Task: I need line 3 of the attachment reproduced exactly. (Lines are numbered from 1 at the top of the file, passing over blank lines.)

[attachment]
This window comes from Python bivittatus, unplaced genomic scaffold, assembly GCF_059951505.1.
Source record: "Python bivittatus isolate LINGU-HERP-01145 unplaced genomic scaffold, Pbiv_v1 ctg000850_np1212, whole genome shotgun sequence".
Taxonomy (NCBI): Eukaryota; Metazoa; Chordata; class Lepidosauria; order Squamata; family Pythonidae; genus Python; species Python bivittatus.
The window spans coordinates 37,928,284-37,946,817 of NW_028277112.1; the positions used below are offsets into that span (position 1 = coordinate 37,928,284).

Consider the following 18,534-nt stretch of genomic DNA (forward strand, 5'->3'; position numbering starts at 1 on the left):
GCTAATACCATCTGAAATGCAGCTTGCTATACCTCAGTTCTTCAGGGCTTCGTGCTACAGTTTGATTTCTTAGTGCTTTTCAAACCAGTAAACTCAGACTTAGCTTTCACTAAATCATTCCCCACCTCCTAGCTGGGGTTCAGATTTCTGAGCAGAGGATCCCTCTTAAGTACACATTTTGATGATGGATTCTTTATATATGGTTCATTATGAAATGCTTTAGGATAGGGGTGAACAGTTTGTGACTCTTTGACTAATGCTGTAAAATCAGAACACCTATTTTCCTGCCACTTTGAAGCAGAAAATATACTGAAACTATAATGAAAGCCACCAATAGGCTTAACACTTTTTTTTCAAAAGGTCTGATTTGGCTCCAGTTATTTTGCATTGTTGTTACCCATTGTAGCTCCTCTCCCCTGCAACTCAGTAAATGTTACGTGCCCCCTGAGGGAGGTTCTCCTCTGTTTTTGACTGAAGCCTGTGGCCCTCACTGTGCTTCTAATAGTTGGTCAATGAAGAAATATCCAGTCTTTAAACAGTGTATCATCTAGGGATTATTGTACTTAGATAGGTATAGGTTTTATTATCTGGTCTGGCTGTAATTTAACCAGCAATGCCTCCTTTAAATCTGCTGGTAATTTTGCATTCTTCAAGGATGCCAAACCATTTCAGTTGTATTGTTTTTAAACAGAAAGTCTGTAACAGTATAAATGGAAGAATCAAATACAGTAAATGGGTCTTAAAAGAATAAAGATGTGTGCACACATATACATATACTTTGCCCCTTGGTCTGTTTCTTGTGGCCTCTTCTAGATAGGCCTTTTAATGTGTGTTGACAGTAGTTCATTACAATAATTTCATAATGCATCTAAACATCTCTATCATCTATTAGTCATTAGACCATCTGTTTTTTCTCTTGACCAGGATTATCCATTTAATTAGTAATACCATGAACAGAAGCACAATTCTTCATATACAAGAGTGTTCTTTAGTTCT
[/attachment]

Taxonomy (NCBI): Eukaryota; Metazoa; Chordata; class Lepidosauria; order Squamata; family Pythonidae; genus Python; species Python bivittatus.